Target (NYSE: TGT) announced early Thursday morning it plans to halt operations at its Target Canada stores in an effort to focus on building growth and momentum in the U.S.
The move comes after a promise made by the company’s chairman and CEO Brian Cornell in 2014 to “take a hard look at the business.” Cornell took the helm of the giant retailer after a massive Black Friday data breach in 2013.
“After a thorough review of our Canadian performance and careful consideration of the implications of all options, we were unable to find a realistic scenario that would get Target Canada to profitability until at least 2021,” Cornell said in a statement Thursday.
The decision was difficult, he added, but it has the full support of Target’s board of directors.
Target Canada operates 133 stores and employs 17,600 people. As part of the process to unload the wholly-owned subsidiary, Target Canada filed an application for protection under the Companies’ Creditors Arrangement Act with the Ontario Superior Court of Justice. The company said it is also working to receive court approval to create an employee trust with cash contributions of about $59 million. If that effort is approved, all Target Canada employees would be eligible to receive a minimum of 16 weeks compensation.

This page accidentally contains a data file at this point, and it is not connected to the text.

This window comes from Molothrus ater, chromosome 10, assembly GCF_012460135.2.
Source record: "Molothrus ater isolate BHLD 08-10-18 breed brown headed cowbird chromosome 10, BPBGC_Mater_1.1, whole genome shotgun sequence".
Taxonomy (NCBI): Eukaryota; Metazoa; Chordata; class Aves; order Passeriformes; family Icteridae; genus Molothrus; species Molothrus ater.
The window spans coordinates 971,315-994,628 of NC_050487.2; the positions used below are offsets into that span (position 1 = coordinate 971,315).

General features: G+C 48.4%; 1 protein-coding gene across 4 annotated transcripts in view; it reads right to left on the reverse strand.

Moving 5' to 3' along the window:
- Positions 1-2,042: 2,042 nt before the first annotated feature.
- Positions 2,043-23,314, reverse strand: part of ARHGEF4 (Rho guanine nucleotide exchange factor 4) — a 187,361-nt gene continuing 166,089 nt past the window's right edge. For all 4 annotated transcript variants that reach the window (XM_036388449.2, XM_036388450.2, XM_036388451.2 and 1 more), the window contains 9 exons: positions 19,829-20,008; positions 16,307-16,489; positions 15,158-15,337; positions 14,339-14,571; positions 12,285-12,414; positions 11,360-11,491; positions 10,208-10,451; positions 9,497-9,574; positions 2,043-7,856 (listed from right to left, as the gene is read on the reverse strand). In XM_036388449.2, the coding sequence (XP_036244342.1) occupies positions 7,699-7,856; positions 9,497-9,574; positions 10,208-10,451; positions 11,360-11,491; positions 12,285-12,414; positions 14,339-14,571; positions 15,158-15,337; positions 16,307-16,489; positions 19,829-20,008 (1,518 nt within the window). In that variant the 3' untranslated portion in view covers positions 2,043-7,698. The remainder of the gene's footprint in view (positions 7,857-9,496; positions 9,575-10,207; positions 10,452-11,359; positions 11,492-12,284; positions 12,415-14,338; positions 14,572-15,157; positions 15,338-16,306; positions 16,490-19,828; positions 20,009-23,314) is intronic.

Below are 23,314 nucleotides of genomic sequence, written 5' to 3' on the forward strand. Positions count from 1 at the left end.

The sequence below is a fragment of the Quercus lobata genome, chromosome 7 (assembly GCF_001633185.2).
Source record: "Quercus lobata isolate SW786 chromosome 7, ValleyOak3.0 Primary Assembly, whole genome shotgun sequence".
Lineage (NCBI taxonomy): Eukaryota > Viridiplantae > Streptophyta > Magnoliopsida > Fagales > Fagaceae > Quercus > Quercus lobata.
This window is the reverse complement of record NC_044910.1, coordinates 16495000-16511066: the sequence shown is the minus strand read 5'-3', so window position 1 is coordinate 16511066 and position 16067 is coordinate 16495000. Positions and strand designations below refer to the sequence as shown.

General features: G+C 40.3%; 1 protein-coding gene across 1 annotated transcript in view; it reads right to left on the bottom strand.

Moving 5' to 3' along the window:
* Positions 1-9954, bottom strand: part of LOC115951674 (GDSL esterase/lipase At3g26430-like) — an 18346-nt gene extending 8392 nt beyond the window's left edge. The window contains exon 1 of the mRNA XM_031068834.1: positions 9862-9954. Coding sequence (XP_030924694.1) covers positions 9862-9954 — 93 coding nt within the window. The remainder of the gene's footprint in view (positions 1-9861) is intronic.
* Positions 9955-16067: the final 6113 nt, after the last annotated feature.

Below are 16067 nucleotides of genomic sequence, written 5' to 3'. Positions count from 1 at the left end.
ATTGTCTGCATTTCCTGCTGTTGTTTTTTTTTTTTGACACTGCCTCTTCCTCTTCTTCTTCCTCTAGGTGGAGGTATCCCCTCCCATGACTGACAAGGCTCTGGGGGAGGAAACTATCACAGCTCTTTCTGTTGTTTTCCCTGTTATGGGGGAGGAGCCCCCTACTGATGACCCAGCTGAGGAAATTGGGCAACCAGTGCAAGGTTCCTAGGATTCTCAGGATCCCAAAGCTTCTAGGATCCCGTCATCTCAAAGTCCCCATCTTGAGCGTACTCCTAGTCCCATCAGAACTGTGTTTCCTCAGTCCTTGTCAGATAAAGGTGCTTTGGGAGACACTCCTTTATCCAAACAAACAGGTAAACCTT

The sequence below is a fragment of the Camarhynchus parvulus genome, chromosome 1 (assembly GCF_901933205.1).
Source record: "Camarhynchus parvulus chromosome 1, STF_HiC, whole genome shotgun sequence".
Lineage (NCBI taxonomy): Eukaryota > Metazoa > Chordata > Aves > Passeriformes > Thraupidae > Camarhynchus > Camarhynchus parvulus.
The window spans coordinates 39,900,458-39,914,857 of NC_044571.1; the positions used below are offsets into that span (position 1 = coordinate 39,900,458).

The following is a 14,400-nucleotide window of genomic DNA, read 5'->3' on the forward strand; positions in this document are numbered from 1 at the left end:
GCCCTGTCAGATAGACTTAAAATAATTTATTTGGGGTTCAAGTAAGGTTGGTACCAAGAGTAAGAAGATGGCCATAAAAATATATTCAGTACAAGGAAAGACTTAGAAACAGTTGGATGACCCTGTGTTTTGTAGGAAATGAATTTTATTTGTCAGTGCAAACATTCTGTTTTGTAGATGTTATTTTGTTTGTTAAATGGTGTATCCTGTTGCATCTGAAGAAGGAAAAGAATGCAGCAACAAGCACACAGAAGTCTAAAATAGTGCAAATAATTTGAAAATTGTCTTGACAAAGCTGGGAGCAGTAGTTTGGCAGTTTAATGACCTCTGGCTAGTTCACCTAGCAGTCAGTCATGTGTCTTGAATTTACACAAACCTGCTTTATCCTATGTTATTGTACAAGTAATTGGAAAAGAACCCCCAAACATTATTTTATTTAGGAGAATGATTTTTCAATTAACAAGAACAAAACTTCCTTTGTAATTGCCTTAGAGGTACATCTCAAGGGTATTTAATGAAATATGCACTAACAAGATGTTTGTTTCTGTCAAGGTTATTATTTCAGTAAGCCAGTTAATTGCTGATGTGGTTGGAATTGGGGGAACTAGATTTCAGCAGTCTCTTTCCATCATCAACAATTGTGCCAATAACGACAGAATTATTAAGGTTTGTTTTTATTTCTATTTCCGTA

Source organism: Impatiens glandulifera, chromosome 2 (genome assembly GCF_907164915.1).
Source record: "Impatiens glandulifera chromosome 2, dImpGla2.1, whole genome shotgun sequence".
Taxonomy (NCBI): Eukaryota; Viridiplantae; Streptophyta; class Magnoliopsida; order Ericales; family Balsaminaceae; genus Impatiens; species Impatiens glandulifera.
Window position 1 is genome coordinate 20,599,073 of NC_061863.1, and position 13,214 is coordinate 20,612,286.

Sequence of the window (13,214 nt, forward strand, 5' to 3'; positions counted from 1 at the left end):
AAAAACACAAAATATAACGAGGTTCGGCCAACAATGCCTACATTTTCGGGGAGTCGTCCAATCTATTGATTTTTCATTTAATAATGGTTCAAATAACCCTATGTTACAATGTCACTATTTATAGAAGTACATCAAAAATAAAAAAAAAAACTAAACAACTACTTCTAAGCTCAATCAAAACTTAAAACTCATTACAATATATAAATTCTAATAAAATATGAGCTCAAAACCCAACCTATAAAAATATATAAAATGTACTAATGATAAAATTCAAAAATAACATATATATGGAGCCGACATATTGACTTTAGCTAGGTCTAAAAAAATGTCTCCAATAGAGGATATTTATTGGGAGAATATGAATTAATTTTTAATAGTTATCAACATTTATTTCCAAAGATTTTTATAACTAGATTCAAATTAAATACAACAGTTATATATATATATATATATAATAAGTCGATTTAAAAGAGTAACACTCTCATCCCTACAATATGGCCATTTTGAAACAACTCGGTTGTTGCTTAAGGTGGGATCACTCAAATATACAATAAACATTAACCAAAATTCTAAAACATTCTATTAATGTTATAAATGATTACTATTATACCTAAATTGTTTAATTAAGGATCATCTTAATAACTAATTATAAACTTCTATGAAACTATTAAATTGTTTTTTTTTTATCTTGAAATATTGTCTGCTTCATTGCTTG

"The Target Canada team has worked tirelessly to improve the fundamentals, fix operations and build a deeper relationship with our guests. We hoped that these efforts in Canada would lead to a successful holiday season, but we did not see the required step-change in our holiday performance," Cornell said.
The cost to liquidate the Canadian operation to the parent company is estimated to be $500 million to $600 million, which the company sees hitting in fiscal 2015 or later. It noted it also expects $5.4 billion of pre-tax losses in its fourth quarter financials. In 2015, Target said it sees $275 million of pre-tax losses due to the halt in its Canada business.
Target said it expects the decision to shut down its Canadian operations to boost earnings in fiscal 2015 and beyond, and increase its cash flow in fiscal 2016 and beyond.
The company said as of Thursday it will operate as a single segment including U.S. operations, and expects to report adjusted EPS results from its American operations only, which it sees coming in at $1.43 to $1.47, compared to expectations for $1.22. Target also expects comp sales of about 3% based on November and December performance. That’s compared to estimates calling for 2% same-store sales results.
Target shares popped as much as 7% on the news.